Alicia Garcia Herrero, Senior Fellow, Bruegel
Kohei Iwahara, an economist based in Tokyo
May 14, 2019
The outcome of the US-China trade war is anticipated to be quite different from the experience of Japan in the 1980s and 1990s, due to China’s relatively lower dependence on the US and having learned from Japan’s experience.
Ann Lee, Former visiting professor at Peking University
May 03, 2019
Over the past two years, American foreign-policy elites have increasingly cast China not only as a competitor to the United States, but as an enemy on a par with the Soviet Union. Although anti-Chinese rhetoric in the US is not new, President Donald Trump’s administration has greatly sharpened and amplified it. This is despite the deep economic ties between the two countries, a multitude of scientific and educational collaborations, and China’s consistent policy of non-intervention in US affairs.
Stephen Roach, Faculty Member, Yale University
May 03, 2019
In a rare moment of bipartisan agreement, America’s Republicans and Democrats are now on the same page on one key issue: Blaming China for all that ails the United States. China bashing has never had broader appeal.
Chen Jimin, Guest Researcher, Center for Peace and Development Studies, China Association for International Friendly Contact
Apr 30, 2019
American policymakers have grown disappointed with forty years of engaging with China and integrating it into the global system. The US should put aside wishful thinking and accept a new, strong China as an equal partner, and aim for improved mutual understanding through greater communication and exchange — rather than vainly hoping to transform China.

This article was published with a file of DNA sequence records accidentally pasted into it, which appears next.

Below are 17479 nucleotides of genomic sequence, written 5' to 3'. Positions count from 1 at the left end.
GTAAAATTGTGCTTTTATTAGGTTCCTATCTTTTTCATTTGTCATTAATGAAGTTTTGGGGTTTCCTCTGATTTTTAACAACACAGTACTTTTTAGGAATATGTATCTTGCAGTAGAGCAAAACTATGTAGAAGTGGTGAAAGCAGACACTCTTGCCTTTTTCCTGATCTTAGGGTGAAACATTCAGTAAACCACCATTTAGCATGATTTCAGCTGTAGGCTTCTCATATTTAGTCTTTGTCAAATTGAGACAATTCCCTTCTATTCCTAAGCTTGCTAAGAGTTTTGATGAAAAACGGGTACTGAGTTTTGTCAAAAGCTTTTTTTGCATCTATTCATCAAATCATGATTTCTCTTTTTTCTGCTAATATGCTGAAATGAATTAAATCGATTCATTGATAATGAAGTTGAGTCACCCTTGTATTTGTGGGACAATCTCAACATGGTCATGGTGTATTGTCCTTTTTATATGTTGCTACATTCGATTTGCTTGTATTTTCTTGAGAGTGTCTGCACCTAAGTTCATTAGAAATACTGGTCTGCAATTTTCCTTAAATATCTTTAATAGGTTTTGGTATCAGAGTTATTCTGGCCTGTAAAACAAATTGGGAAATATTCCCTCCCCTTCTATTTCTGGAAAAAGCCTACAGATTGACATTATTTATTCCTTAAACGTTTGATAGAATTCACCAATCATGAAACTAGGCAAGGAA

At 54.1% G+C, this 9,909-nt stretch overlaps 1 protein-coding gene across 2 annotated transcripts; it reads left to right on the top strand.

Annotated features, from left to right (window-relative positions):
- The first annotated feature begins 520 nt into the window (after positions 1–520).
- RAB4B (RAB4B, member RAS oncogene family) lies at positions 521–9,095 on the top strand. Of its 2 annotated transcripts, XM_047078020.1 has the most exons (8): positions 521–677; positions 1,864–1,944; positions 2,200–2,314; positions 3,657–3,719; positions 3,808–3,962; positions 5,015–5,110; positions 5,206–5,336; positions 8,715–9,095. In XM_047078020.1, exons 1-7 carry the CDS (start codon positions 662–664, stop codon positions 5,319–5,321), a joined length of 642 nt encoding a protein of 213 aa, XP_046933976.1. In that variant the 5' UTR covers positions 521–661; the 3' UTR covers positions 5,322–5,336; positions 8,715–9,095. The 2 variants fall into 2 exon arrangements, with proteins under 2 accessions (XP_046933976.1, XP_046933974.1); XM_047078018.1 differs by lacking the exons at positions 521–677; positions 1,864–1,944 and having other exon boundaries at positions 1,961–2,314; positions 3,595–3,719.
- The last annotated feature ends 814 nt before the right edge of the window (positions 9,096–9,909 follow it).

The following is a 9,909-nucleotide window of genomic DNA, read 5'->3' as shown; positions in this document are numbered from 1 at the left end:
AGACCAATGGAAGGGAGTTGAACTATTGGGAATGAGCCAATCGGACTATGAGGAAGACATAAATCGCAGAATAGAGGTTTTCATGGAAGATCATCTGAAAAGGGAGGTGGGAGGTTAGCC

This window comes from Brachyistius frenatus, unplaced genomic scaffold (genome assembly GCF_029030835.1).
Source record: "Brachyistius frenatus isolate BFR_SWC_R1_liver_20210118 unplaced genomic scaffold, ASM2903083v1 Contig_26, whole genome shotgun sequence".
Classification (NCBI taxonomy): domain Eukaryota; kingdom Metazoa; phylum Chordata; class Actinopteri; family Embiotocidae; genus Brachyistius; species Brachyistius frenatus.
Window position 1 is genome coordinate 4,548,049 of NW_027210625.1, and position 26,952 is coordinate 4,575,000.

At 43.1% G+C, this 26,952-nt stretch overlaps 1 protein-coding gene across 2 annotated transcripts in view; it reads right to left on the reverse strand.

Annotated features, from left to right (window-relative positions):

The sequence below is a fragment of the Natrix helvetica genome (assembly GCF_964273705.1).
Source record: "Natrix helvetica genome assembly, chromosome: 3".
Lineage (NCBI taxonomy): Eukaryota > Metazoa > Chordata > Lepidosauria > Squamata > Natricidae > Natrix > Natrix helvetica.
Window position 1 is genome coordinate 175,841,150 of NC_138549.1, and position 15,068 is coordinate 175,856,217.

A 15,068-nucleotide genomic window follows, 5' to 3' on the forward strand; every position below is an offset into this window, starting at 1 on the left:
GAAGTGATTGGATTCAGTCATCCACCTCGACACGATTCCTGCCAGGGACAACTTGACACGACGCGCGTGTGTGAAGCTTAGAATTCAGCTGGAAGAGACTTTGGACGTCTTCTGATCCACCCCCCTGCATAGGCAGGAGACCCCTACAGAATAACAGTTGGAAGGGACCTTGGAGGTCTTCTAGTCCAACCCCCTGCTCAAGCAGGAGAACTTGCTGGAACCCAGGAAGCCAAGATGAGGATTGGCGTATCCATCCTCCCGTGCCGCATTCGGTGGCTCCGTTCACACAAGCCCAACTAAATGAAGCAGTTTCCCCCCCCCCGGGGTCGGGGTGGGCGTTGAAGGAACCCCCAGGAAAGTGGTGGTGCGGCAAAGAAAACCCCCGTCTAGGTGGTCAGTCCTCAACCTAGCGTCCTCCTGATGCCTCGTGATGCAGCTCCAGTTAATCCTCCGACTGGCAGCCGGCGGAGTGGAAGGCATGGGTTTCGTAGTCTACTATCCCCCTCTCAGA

Zhang Tuosheng, Member of Academic Committee of Huazhi Institute for Global Governance, Nanjing University
Apr 30, 2019
China-US relations have deteriorated from “coopetition” into hostility. If China and the US can find a way back to a constructive path, they both stand to benefit from a “G2” world — and shortsighted attempts by America to maintain a “G1” world of US supremacy will only harm both countries’ global standing.
An Gang, Adjunct Fellow, Center for International Security and Strategy, Tsinghua University
Apr 29, 2019
Henry Kissinger has diagnosed a “new paradigm” in China-US relations. While the good old days of cooperation may be over, both powers have a chance to put aside their worst impulses — American paranoia prompted by its decline, and Chinese chauvinism brought about by its rise — steering away from cold war confrontation, instead forging a new path forward.
Tian Feilong, Associate Professor, the Law School of Beihang University
Apr 24, 2019
Driven by anxiety over the success of China’s growth model, the US under Trump has sought to apply “maximum pressure” through its trade war. However, an eventual bargain will serve to cement China’s leadership role not only in economics, but also global governance.
Peng Nian, Assistant Fellow, National Institute for South China Sea Studies
Apr 24, 2019
Under Trump the US has abandoned its former strategy of engagement with China, instead adopting a hardline stance. But his “trade war” has not borne fruit, while a recent thaw in negotiations shows the possibilities for renewed Sino-US cooperation.
Cui Liru, Former President, China Institutes of Contemporary International Relations
Apr 12, 2019
China-U.S. relations are now “too big to fail,” and thus the two countries must seek a new pragmatic balance in their relationship.
Doug Bandow, Senior Fellow, Cato Institute
Apr 01, 2019
Americans should be confident in their future. China poses a serious challenge, but Washington can do much to prevent relations from turning violent.